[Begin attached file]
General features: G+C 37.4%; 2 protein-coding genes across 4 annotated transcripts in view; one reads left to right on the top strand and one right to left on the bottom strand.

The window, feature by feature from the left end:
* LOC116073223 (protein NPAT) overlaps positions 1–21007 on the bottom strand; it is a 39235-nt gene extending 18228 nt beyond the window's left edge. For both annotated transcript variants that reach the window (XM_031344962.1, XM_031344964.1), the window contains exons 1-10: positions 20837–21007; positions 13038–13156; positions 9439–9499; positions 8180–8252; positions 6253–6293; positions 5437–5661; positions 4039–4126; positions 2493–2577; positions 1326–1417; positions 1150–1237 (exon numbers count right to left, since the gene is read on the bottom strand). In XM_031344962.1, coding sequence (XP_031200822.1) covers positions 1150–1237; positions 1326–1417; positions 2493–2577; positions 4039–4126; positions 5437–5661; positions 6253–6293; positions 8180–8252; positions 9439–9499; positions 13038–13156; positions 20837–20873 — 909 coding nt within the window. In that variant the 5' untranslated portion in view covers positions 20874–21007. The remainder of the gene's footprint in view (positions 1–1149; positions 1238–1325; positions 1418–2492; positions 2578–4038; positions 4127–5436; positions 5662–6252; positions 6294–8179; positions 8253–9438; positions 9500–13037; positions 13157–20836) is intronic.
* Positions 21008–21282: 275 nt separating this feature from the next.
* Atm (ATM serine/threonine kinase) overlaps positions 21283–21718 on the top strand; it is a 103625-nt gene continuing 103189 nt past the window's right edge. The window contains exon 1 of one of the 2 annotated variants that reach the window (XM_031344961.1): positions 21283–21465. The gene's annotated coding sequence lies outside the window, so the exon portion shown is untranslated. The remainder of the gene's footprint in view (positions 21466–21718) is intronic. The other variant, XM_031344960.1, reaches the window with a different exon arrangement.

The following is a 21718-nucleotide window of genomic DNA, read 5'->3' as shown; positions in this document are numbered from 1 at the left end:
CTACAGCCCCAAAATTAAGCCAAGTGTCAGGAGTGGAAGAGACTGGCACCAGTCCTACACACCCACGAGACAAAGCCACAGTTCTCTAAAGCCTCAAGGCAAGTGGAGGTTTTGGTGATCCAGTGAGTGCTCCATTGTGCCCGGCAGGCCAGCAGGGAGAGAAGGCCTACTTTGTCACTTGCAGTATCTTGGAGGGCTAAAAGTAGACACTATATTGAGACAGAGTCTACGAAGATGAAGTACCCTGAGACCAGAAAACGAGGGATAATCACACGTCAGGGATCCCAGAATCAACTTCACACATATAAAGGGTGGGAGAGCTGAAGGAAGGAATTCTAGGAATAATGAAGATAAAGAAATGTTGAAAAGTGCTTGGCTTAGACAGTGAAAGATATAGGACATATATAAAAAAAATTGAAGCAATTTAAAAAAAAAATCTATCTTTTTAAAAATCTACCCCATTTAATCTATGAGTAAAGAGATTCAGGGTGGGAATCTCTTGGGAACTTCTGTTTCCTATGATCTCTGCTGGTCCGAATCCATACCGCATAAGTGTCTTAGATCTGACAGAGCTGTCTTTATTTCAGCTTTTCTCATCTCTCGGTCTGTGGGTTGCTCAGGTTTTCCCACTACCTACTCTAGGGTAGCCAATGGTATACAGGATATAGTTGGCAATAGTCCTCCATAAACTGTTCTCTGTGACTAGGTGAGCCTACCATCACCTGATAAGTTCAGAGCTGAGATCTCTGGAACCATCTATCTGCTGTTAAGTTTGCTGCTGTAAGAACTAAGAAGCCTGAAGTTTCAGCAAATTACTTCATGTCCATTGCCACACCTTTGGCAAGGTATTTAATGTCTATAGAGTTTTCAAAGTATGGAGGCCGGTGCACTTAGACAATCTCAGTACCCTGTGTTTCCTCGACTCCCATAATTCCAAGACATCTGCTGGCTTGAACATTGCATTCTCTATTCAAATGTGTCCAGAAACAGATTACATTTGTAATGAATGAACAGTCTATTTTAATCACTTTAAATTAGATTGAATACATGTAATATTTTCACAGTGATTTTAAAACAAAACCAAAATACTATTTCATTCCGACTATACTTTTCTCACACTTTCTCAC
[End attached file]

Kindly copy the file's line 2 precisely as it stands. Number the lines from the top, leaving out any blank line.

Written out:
The window, feature by feature from the left end: